Underwater Research


Sea levels have been lower than the present for most of human existence on the Earth, about 95% of the time, typically at depths of –40m, and for shorter periods at depths of –100m or more. Extensive areas of the continental shelf were exposed during these periods, providing a variety of landscapes and environmental conditions, many of them attractive for human settlement. All of these, along with their associated coastlines and archaeological evidence became progressively inundated when the climate warmed and sea level rose at the end of the last glacial period.

The maritime component of the DISPERSE project aims to gather data from the submerged landscapes to assess areas with the potential for human occupation, and to identify the possibility for preservation of archaeological material, especially around the Farasan Islands in the southern Red Sea. The current phase of research builds on earlier work carried out between 2006 and 2009 with experimental deep and shallow diving to identify features of the submerged landscape in the region (Bailey et al., 2007a, 2007b; Alsharekh and Bailey, 2014). The new programme is aimed at building on this earlier work through collection of palaeo-environmental and topographical data obtained from geophysical survey and coring, and renewed diving. An understanding of the geomorphological processes that have impacted the coastal strip will be derived from geotechnical data and diving operations. Diving surveys will be conducted to visually inspect sites on the seabed to characterise differing morphologies. Detailed survey, sampling and evaluation excavations will be conducted in the areas of highest potential for human occupation and with the greatest probability for preservation of archaeological material.

The work is pioneering and speculative. Human migration from Africa to Arabia has been inferred from the distribution of lithic tools and patterns of DNA variation in modern populations. It occurred at times when the palaeo-coastline was less arid than today. The remains of human activity have been found on the Farasan Islands and along the adjacent Saudi Arabian coastline. A strong expectation exists that similar, if not richer, sources of evidence will be found underwater. The discovery of such data would cast significant new light on the first waves of people to leave Africa.

Investigating the submerged landscape

The Farasan Islands have been subject to varying degrees of tectonic activity as a result of rising salt dome migration and collapse. The results are evidenced by warping of the landscape and deep circular depressions now hundreds of metres below the water. Fig. 1: HCMR Survey ship R/V Aegaeo in the Red Sea (Photo: G. Bailey: 2011) Despite the dramatic changes to the submerged landscape which occurred on the longer geological timescale, it is believed that land movements have been relatively minor in the shorter human timescale. Laterally consistent incised wave cut and solution notches along the coastline with sizable overhangs suggest periods of land/sea stability during the last 5,000 years. In addition, coral terraces which formed below water are now at an average height of 4–5m above sea level albeit that some elevations reach to over 10m. This position compares favourably with the elevated global ocean levels during the OIS 5 high stand suggesting that, on the whole, there has been limited vertical movement over the last 100,000 years. Notwithstanding localised salt tectonic warping, it appears land movements have been modest.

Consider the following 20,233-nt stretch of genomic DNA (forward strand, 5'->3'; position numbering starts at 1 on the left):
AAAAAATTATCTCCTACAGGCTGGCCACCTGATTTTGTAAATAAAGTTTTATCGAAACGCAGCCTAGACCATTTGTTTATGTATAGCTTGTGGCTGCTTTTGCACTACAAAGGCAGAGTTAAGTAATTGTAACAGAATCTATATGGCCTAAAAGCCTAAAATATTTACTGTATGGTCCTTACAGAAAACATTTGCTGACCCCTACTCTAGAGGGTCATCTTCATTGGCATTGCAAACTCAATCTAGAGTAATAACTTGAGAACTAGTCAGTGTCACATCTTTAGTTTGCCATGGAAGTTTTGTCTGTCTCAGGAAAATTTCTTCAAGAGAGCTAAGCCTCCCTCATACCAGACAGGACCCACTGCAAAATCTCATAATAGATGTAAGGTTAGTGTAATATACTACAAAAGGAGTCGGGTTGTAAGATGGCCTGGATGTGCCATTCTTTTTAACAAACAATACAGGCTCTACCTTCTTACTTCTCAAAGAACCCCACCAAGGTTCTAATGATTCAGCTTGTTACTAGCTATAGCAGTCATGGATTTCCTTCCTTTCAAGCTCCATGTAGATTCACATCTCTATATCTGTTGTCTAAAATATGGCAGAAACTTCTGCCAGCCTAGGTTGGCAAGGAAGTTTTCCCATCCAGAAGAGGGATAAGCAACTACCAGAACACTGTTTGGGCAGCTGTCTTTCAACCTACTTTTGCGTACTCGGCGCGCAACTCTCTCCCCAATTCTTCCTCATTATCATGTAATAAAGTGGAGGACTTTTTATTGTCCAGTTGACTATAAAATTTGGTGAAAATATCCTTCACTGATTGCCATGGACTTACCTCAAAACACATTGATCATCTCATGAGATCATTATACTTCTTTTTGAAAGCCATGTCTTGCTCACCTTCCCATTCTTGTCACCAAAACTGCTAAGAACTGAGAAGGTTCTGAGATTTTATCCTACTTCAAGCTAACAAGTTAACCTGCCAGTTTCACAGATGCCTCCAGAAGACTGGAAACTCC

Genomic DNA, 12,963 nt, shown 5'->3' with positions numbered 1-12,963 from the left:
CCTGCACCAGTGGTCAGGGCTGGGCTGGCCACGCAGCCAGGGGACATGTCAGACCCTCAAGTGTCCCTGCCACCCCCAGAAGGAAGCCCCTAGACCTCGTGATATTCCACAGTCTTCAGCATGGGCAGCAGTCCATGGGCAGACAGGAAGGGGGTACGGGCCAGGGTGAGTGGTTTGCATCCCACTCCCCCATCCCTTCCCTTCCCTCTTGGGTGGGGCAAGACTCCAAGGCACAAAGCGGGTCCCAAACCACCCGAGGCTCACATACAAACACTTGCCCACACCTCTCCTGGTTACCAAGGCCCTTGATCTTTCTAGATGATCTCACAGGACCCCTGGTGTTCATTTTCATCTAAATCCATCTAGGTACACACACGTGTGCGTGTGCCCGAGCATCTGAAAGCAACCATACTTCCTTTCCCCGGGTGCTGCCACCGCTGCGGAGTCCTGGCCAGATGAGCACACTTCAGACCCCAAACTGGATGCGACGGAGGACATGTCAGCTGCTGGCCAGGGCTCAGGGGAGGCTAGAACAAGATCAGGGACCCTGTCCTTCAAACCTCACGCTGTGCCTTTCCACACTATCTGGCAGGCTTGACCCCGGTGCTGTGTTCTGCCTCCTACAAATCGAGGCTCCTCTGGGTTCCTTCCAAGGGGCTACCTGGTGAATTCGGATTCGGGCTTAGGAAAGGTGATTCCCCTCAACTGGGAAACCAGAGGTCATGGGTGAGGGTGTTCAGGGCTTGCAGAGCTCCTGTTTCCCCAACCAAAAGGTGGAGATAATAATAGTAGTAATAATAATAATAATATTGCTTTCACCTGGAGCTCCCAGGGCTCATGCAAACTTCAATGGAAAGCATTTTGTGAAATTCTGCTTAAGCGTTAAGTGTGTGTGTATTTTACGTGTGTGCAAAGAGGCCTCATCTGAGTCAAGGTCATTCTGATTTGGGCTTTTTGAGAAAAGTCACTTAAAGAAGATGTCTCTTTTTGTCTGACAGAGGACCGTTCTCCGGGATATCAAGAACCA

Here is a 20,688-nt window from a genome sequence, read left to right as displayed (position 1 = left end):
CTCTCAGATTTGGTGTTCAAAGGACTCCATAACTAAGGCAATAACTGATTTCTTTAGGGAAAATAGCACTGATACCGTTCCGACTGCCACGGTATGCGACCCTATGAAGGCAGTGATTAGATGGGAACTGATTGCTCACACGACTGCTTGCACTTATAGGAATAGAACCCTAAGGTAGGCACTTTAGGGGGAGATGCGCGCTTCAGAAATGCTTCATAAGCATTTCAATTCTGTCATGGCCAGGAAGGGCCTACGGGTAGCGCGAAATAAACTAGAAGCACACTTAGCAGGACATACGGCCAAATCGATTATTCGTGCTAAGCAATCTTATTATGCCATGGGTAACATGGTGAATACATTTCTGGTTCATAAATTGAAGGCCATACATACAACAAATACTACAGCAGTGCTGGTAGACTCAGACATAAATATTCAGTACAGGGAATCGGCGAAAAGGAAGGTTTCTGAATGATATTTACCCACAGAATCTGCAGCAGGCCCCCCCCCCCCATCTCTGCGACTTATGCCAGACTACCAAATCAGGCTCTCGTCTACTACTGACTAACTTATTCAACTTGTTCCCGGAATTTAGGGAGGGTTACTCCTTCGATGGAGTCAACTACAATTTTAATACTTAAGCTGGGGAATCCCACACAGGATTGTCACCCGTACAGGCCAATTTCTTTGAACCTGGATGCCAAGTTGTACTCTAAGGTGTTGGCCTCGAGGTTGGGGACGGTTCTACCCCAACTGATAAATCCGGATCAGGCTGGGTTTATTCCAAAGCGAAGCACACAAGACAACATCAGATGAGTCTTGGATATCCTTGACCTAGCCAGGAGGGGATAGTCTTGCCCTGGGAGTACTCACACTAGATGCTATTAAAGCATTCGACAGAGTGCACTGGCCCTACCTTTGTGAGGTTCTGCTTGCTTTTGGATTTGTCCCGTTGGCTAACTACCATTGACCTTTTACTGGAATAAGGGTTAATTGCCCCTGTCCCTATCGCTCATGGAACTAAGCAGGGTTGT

Geophysical and acoustic survey conducted by the Hellenic Centre for Marine Research (HCMR) in June 2013 looked to qualify the underlying processes (Fig 1). Multibeam and sidescan sonar surveys were conducted to characterise the bathymetry and seabed morphology while boomer and pinger sub-bottom profiles were employed to record the underlying geological controls. This work was conducted in deep water in excess of 60m. The results are being processed and they will help inform the strategy for deep water diving. However, the initial assessment shows a landscape of complex topography dating back into the Pleistocene with indications of fluvial channels cutting the palaeo-landscape (Fig 2.).

Fig. 2: Topography of the submerged shelfFig. 3: Rockshelter feature below overhang in 10–11m of water. Scale: 1m (Photo: Garry Momber: 2009)

Wave and solution cut features

Due to the relatively stable isostatic conditions since OIS5 around large parts of the archipelago, eustatic still stands during the last transgression and recession have etched notches into submerged cliff faces and promontories similar to those seen in Figure 3. Such features were recorded underwater during the 2006, 2008, 2009 and 2014 projects. Where the depths of these notches were seen to correspond with periods of sea level stasis, correlations have been made between the current depths and sea level fluctuation curves. Where the current depth of the wave cut features implies formation before the last transgression, such a notch or overhang would have existed in the terrestrial landscape when the sea level was lower. The shelter afforded by these features would have provided shade and acted as attractive locations for human activity. This being the case, there exists the possibility that archaeological material may have been dropped or deposited at these sites. One of the tasks in the 2014 field season was to collect more bulk samples from below the cave on West Qumah to search for archaeological evidence of human activity.

Submerged midden activity sites